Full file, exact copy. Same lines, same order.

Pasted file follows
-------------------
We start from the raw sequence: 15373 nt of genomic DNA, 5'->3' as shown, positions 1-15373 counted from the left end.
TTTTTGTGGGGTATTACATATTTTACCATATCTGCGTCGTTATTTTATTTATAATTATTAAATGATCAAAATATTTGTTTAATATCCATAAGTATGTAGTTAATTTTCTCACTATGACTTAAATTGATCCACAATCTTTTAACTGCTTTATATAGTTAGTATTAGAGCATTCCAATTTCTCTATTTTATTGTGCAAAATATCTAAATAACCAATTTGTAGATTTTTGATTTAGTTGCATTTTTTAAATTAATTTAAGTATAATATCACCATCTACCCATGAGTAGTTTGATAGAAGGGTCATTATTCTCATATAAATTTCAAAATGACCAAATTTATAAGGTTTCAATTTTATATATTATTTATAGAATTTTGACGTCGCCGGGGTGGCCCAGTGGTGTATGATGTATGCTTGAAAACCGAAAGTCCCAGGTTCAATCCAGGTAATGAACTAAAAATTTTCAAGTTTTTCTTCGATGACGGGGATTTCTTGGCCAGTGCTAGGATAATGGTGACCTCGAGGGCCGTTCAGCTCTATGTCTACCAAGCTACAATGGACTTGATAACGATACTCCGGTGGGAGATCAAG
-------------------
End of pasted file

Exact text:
We start from the raw sequence: 15373 nt of genomic DNA, 5'->3' as shown, positions 1-15373 counted from the left end.
TTTTTGTGGGGTATTACATATTTTACCATATCTGCGTCGTTATTTTATTTATAATTATTAAATGATCAAAATATTTGTTTAATATCCATAAGTATGTAGTTAATTTTCTCACTATGACTTAAATTGATCCACAATCTTTTAACTGCTTTATATAGTTAGTATTAGAGCATTCCAATTTCTCTATTTTATTGTGCAAAATATCTAAATAACCAATTTGTAGATTTTTGATTTAGTTGCATTTTTTAAATTAATTTAAGTATAATATCACCATCTACCCATGAGTAGTTTGATAGAAGGGTCATTATTCTCATATAAATTTCAAAATGACCAAATTTATAAGGTTTCAATTTTATATATTATTTATAGAATTTTGACGTCGCCGGGGTGGCCCAGTGGTGTATGATGTATGCTTGAAAACCGAAAGTCCCAGGTTCAATCCAGGTAATGAACTAAAAATTTTCAAGTTTTTCTTCGATGACGGGGATTTCTTGGCCAGTGCTAGGATAATGGTGACCTCGAGGGCCGTTCAGCTCTATGTCTACCAAGCTACAATGGACTTGATAACGATACTCCGGTGGGAGATCAAG